Day 2 – 22 July – Langebaan to Niewoudtsville

What a lazy day! yawn… we only left Langebaan at 10am, not because we slept late, nope not at all, we were on Two’er time. Our daughter Erica is just 2 and a half, she’s such a little thing to be on such a big road trip, but this is not her first although I don’t think she remembers hearing those Ellies in Addo rumbling in 2010.

The berg river, is flowing impressively, we stopped to check out that wine estate, its just before Picketberg on the left, and it runs along the river, but sadly it was closed, it is Sunday. Anyway so glad we tried to go there because we spotted the old roads bridge.

Erica and I munched nut bars and went for a walk, at one point stepping over a 5cm gap in the bridge and seeing the river below, the bridge is closed, a little scary but why not. Lunch was a sensible stop at Picketberg’s Spur, much to Erica’s delight we now have a purple balloon on our road trip.

We zooted on past Picketberg, and up the next pass, but had to race down the other side due to a maniac truck driver with his hazards on, clearly some brake issues… i should have let him pass as he was on my tail for km’s, nowhere to pull over, sandwiched behind another truck no fun at all.

The van rhynspass is spectacular, built in 1881, by the Bain family. What a view, like looking at an aerial photograph. At the top is a beautiful escarpment and a sweet little town called Niewoudtsville, we quickly found our accommodation for the night, on a farm called Willemsrivier. We’re staying in an old farmhouse, 3 bedrooms, sleeps 4, so quaint. This farm was an integral part of the Boer war in the early 1900’s, Smuts himself used this farm as his base and referred to it as an Oasis during the Boer War, because the farm owners went out of there way to make the General’s feel welcome.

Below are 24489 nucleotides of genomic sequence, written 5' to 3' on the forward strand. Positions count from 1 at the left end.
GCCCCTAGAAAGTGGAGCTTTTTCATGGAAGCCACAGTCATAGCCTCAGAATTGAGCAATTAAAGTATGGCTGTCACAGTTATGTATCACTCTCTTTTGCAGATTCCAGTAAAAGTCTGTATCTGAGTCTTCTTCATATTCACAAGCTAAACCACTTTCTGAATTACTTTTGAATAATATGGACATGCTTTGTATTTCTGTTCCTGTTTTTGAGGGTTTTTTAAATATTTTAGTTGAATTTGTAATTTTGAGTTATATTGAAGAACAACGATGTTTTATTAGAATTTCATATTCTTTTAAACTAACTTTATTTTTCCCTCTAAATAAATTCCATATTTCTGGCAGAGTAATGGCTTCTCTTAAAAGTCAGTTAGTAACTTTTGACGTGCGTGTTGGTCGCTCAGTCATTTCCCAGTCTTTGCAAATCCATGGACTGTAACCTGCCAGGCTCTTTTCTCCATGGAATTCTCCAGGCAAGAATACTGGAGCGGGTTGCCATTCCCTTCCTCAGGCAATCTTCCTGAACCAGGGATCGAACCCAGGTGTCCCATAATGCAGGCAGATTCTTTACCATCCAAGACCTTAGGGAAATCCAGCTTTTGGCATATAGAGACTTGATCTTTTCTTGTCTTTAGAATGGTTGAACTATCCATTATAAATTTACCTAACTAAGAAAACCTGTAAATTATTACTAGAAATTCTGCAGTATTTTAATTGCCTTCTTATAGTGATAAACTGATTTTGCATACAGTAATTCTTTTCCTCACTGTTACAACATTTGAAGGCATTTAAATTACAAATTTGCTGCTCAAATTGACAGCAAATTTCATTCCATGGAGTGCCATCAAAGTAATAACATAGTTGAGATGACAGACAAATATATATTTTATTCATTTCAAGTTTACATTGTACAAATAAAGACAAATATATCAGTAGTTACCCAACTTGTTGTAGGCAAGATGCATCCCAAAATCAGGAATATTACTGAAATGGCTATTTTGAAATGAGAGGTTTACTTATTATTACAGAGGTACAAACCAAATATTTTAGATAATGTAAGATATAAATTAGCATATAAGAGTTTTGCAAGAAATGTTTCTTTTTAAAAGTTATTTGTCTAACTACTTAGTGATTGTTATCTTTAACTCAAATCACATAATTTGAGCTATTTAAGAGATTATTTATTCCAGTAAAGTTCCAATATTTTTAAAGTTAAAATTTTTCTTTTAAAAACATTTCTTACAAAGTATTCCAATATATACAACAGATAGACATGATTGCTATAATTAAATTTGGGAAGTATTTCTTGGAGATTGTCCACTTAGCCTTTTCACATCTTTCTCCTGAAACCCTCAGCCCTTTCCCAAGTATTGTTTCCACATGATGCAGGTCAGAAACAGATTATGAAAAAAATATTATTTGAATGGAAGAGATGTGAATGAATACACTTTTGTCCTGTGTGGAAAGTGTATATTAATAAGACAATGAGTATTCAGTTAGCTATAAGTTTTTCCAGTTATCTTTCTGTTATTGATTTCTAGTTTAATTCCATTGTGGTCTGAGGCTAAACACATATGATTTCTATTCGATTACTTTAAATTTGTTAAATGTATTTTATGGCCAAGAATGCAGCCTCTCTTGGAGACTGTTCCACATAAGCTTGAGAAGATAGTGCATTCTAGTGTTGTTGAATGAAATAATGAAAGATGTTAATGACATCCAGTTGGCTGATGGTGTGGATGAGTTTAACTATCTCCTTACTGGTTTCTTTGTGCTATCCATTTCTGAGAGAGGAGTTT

We visited a 100m waterfall on the Doring River, about 15km down the road, wow, Capital W. Amazing. Erica and I posed for a daring photo for Phil, on a rock about a 1m from the edge of the “small” waterfall, but believe me it felt scary. You can feel and hear the water thundering down, really grounding. I picked up some pretty stones, something red, a white quartz and pink quartz as well. The waterfall is most spectacular from June to October in a “good rain year”. I could easily have sat on a rock in the sun like one of those little black lizard’s and just breathed the quiet.

Our next stop for today and final attraction was a private farm with a quiver tree forest. Amazing, car parked in the middle of nowhere, and up the mountain side Erica and I go into the forest. We were being extremely careful of the teeny tiny succulents growing in the loose dry shale. I hugged a quiver tree that was probably 300 years old. These tree’s that look like tall aloes grow in the most unlikely places, the earth is so barren and dry its hard to believe that anything can grow, but the evidence is everywhere from the huge trees to small petite little plants with tiny flowers. What a view from half way up, just Mesa’s and Butte’s everywhere. This place feels special, perhaps the ancient trees standing guard over such a forbidden landscape have something to do with it.

Phil says he feels safe, its to freaking cold for anyone to be lurking around outside. The weather website says 4 degrees tonight, but it feels like zero. At least our home for tonight has an electric blanket on the bed and a gas heater so we are snug inside, but we feel very sorry for a young boxer, typical farm doggy who has made his bed for the night on the mat outside the door.